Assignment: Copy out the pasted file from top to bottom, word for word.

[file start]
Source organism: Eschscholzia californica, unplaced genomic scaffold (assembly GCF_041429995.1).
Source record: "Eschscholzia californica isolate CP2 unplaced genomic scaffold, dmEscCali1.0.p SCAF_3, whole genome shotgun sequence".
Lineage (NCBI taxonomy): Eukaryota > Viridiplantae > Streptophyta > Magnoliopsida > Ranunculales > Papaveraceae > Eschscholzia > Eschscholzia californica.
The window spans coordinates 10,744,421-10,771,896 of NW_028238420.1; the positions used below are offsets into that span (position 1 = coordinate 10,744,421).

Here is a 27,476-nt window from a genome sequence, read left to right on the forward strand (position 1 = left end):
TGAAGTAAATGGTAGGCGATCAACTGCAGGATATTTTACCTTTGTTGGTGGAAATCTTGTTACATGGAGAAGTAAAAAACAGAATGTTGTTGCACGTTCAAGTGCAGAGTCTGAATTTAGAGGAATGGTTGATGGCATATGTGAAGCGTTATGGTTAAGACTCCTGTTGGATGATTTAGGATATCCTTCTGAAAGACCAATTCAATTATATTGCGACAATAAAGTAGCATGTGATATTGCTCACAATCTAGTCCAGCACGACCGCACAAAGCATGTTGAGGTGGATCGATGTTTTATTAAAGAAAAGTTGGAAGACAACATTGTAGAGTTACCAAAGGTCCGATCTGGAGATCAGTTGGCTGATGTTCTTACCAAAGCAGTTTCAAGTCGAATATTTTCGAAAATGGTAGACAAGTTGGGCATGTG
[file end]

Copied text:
Source organism: Eschscholzia californica, unplaced genomic scaffold (assembly GCF_041429995.1).
Source record: "Eschscholzia californica isolate CP2 unplaced genomic scaffold, dmEscCali1.0.p SCAF_3, whole genome shotgun sequence".
Lineage (NCBI taxonomy): Eukaryota > Viridiplantae > Streptophyta > Magnoliopsida > Ranunculales > Papaveraceae > Eschscholzia > Eschscholzia californica.
The window spans coordinates 10,744,421-10,771,896 of NW_028238420.1; the positions used below are offsets into that span (position 1 = coordinate 10,744,421).

Here is a 27,476-nt window from a genome sequence, read left to right on the forward strand (position 1 = left end):
TGAAGTAAATGGTAGGCGATCAACTGCAGGATATTTTACCTTTGTTGGTGGAAATCTTGTTACATGGAGAAGTAAAAAACAGAATGTTGTTGCACGTTCAAGTGCAGAGTCTGAATTTAGAGGAATGGTTGATGGCATATGTGAAGCGTTATGGTTAAGACTCCTGTTGGATGATTTAGGATATCCTTCTGAAAGACCAATTCAATTATATTGCGACAATAAAGTAGCATGTGATATTGCTCACAATCTAGTCCAGCACGACCGCACAAAGCATGTTGAGGTGGATCGATGTTTTATTAAAGAAAAGTTGGAAGACAACATTGTAGAGTTACCAAAGGTCCGATCTGGAGATCAGTTGGCTGATGTTCTTACCAAAGCAGTTTCAAGTCGAATATTTTCGAAAATGGTAGACAAGTTGGGCATGTG